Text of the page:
In his third race of the season last week, Busch finished 14th and pushed himself into 24th in the points standings. He sits 21 points clear of the 31st position, giving him enough of a cushion for now to go after the win that would make him Chase eligible.
Busch has to be making the NASCAR executives uneasy by showing that he still has the equipment and the ability to compete at a high level and just possibly enough to pull off a win and crash the Chase party, something NASCAR can’t possibly want to have happen. NASCAR would prefer not to have any distractions during its “playoffs” and would like to avoid a situation where the non-race stories overshadow the actual Chase, unlike what happened in this past season’s NFL playoffs.
If you remember, Ray Rice was a topic of conversation each time the Baltimore Ravens played. And then who could forget the two weeks leading up to the Super Bowl, which was loaded with stories about deflated footballs and Marshawn Lynch’s treatment of the media. People didn’t bother to talk about the actual game between the Seattle Seahawks and the New England Patriots, just the stories and the drama that was happening around the two teams.
If Kurt Busch is able to make the Chase, there is no doubt that the focus of the stories surrounding him would be the suspension and the off-track stuff that has happened. There would be more talk about whether NASCAR was wrong or right in its original suspension and then discussion on if NASCAR was right to reinstate him and allow him to become Chase eligible.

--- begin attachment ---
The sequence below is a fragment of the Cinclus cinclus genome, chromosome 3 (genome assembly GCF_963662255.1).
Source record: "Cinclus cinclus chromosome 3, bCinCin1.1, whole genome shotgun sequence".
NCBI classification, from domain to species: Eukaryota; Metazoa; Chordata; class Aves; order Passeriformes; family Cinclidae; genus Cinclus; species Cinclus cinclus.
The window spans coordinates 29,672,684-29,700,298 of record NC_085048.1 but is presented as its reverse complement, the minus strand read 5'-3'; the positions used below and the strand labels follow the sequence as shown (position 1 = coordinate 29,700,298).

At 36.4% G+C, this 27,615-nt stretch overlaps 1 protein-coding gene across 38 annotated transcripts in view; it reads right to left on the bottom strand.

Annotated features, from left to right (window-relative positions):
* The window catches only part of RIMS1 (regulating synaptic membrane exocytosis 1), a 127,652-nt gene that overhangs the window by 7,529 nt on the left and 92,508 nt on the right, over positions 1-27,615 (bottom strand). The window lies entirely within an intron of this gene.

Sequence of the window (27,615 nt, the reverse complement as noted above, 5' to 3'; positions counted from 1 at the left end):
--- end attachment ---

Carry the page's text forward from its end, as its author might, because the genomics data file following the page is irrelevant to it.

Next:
The last thing NASCAR wants is negative attention taking away from their precious Chase format that it feels is finally done correctly (for now). NASCAR would rather stand on a pedestal and tell you everything that is right about the sport and try to sweep the stories that leave a black eye on the sport under the rug. But if Busch makes the Chase, there won’t be a housekeeping crew that is good enough to sweep away the stories that will arise.
As much as NASCAR may not want to admit it, they don’t want Kurt Busch in the Chase. But by giving him the opportunity to be eligible, there may not be anything they can do to stop him.